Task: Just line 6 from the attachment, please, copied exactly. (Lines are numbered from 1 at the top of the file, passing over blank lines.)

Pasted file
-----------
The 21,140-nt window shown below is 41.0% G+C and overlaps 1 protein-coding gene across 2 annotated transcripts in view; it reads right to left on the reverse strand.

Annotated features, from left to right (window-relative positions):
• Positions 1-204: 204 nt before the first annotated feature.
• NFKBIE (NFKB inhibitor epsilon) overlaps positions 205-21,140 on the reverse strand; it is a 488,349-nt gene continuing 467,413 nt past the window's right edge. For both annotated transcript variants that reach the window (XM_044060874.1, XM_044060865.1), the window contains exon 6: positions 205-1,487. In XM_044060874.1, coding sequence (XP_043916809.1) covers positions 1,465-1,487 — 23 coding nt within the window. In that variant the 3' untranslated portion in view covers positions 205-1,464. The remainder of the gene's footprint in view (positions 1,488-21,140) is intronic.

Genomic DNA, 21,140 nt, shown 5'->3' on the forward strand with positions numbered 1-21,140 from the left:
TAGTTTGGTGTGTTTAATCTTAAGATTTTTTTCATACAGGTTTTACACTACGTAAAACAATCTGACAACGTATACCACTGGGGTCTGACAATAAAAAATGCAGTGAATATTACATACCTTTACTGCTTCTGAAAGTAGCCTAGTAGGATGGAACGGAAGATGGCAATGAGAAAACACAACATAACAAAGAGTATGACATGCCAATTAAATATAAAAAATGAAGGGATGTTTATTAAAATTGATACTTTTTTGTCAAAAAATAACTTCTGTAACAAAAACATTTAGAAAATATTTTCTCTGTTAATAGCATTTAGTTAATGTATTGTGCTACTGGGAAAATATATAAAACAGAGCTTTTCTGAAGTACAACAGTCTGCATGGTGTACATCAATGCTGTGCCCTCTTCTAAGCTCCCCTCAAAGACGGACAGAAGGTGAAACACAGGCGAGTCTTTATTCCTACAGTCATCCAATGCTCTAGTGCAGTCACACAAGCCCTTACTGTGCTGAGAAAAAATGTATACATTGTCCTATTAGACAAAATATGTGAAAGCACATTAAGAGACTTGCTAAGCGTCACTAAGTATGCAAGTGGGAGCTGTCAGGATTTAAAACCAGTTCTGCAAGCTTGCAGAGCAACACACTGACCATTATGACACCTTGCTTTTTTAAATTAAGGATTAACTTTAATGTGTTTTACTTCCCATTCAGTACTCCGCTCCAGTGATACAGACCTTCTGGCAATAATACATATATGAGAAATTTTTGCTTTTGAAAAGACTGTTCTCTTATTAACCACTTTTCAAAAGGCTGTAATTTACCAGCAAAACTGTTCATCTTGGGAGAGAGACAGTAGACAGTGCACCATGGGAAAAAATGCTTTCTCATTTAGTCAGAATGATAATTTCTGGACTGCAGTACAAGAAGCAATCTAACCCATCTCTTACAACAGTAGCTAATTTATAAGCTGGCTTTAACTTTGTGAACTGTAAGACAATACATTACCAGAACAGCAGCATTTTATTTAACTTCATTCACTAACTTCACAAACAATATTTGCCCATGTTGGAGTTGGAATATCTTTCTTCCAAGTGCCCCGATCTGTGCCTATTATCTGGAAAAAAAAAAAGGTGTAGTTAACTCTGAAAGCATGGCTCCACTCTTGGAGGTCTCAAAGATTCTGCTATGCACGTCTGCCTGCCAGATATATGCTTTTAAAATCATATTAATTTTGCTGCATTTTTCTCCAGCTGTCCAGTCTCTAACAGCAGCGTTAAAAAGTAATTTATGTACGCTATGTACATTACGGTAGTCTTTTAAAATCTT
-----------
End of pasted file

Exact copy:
TAGTTTGGTGTGTTTAATCTTAAGATTTTTTTCATACAGGTTTTACACTACGTAAAACAATCTGACAACGTATACCACTGGGGTCTGACAATAAAAAATGCAGTGAATATTACATACCTTTACTGCTTCTGAAAGTAGCCTAGTAGGATGGAACGGAAGATGGCAATGAGAAAACACAACATAACAAAGAGTATGACATGCCAATTAAATATAAAAAATGAAGGGATGTTTATTAAAATTGATACTTTTTTGTCAAAAAATAACTTCTGTAACAAAAACATTTAGAAAATATTTTCTCTGTTAATAGCATTTAGTTAATGTATTGTGCTACTGGGAAAATATATAAAACAGAGCTTTTCTGAAGTACAACAGTCTGCATGGTGTACATCAATGCTGTGCCCTCTTCTAAGCTCCCCTCAAAGACGGACAGAAGGTGAAACACAGGCGAGTCTTTATTCCTACAGTCATCCAATGCTCTAGTGCAGTCACACAAGCCCTTACTGTGCTGAGAAAAAATGTATACATTGTCCTATTAGACAAAATATGTGAAAGCACATTAAGAGACTTGCTAAGCGTCACTAAGTATGCAAGTGGGAGCTGTCAGGATTTAAAACCAGTTCTGCAAGCTTGCAGAGCAACACACTGACCATTATGACACCTTGCTTTTTTAAATTAAGGATTAACTTTAATGTGTTTTACTTCCCATTCAGTACTCCGCTCCAGTGATACAGACCTTCTGGCAATAATACATATATGAGAAATTTTTGCTTTTGAAAAGACTGTTCTCTTATTAACCACTTTTCAAAAGGCTGTAATTTACCAGCAAAACTGTTCATCTTGGGAGAGAGACAGTAGACAGTGCACCATGGGAAAAAATGCTTTCTCATTTAGTCAGAATGATAATTTCTGGACTGCAGTACAAGAAGCAATCTAACCCATCTCTTACAACAGTAGCTAATTTATAAGCTGGCTTTAACTTTGTGAACTGTAAGACAATACATTACCAGAACAGCAGCATTTTATTTAACTTCATTCACTAACTTCACAAACAATATTTGCCCATGTTGGAGTTGGAATATCTTTCTTCCAAGTGCCCCGATCTGTGCCTATTATCTGGAAAAAAAAAAAGGTGTAGTTAACTCTGAAAGCATGGCTCCACTCTTGGAGGTCTCAAAGATTCTGCTATGCACGTCTGCCTGCCAGATATATGCTTTTAAAATCATATTAATTTTGCTGCATTTTTCTCCAGCTGTCCAGTCTCTAACAGCAGCGTTAAAAAGTAATTTATGTACGCTATGTACATTACGGTAGTCTTTTAAAATCTT